Provision of prehospital emergency medical services in Punjab, Pakistan: Case study of a public sector provider
Surgery (United States)
© 2017 Background The availability and quality of emergency medical services in low- and middle-income countries, including Pakistan, are extremely limited. New models for prehospital emergency medical services provision have recently emerged across multiple sectors, and research on these models is urgently needed to inform current and future emergency medical services systems in low-resource settings. The objective of this case study was to provide a comprehensive description of the organizational structure and service delivery model of a public sector provider in the Punjab Province of Pakistan, Rescue 1122, with a focus on operations in Lahore. Methods We used case study methodology to systematically describe the organizational model of Rescue 1122. Qualitative data were collected during an in-person site visit to Lahore in June 2013. Three sources were utilized—semi-structured in-depth interviews, document review, and nonparticipant observation. Data were analyzed according to the health system “building blocks” proposed by the World Health Organization. Results Rescue 1122 is based on a legal framework that provides public financing for EMS, resulting in financial stability for the service. The organization has also reportedly taken positive steps in engaging with communities, and in coordinating across EMS, fire and rescue. We noted benefits and challenges in scaling up the service to all districts in Punjab. Finally, some areas of improvement include supply chain management and expanded data utilization. Conclusion Our case study highlights key components of the model, areas for strengthening, and opportunities for further research. Rescue 1122 provides an example of a government-financed and operated emergency medical system in a low-resource setting.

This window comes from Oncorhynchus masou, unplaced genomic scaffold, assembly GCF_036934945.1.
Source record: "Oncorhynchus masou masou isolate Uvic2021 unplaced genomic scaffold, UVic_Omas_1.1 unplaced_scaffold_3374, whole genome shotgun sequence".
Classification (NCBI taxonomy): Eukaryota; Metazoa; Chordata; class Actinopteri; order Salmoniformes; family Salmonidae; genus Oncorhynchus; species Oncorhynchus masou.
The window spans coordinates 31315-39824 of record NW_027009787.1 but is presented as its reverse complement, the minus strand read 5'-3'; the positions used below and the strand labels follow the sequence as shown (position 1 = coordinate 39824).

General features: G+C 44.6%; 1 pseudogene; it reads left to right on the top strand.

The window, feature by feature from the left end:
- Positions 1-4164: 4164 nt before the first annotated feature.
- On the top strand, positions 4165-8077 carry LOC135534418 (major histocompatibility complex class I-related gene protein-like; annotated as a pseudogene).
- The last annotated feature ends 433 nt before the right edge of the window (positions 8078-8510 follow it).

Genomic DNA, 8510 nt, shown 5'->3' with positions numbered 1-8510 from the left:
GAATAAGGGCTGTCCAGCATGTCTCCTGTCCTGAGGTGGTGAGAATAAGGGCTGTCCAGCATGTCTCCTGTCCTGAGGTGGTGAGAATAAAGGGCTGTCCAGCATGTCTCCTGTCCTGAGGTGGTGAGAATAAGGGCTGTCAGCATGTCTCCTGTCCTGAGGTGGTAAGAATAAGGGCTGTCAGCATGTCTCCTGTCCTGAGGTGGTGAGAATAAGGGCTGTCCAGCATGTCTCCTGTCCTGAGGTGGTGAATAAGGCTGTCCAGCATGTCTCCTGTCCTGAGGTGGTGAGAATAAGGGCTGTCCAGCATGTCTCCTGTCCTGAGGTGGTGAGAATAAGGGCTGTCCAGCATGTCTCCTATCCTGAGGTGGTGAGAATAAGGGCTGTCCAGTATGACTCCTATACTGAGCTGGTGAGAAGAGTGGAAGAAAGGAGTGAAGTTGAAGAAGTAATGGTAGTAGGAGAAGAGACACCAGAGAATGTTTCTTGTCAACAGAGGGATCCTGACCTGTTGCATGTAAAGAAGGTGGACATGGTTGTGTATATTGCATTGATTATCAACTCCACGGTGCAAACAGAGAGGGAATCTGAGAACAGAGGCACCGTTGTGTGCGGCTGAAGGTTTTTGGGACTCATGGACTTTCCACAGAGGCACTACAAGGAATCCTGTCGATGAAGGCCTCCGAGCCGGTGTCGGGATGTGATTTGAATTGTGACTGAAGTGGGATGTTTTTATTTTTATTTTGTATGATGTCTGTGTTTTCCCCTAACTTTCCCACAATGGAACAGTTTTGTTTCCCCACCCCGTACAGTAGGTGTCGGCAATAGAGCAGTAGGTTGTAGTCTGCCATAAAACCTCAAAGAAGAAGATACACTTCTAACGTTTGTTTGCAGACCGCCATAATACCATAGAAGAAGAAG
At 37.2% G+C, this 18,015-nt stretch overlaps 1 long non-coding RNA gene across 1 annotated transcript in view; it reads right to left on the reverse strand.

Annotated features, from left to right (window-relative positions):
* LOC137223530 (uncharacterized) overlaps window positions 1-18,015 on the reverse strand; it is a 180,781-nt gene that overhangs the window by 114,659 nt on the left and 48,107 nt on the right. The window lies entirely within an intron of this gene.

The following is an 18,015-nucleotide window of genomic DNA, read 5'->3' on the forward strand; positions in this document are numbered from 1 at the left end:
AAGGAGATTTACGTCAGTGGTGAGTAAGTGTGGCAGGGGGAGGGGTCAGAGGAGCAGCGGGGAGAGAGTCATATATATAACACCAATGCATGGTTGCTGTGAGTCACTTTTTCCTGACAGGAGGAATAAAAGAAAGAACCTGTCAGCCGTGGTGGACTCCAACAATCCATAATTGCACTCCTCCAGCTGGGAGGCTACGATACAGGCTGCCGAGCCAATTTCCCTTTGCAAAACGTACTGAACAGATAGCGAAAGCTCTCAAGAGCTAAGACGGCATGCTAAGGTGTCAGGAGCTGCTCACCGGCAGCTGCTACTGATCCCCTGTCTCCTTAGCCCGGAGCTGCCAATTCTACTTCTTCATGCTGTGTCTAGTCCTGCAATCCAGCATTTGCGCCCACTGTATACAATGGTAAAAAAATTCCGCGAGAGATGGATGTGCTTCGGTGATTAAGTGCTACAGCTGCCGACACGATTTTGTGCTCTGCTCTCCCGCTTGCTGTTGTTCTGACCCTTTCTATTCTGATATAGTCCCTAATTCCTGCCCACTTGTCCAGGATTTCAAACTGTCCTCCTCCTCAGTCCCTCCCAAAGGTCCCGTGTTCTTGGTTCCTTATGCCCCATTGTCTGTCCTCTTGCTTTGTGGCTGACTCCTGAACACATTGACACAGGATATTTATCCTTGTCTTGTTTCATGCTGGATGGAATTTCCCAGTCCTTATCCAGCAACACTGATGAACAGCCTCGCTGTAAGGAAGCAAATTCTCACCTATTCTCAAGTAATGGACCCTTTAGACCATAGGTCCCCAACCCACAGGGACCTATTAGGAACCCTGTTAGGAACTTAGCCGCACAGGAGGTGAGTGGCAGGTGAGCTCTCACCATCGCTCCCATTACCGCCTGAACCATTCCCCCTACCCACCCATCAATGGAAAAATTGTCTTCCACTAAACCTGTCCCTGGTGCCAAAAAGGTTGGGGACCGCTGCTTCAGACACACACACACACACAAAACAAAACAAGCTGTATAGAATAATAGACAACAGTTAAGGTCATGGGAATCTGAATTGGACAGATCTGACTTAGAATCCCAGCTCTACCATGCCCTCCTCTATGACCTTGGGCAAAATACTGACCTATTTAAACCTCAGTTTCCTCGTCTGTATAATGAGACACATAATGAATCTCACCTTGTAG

Sriram, V., Naseer, R., & Hyder, A. (2017). Provision of prehospital emergency medical services in Punjab, Pakistan: Case study of a public sector provider. Surgery (United States), 162 (6). http://dx.doi.org/10.1016/j.surg.2017.02.015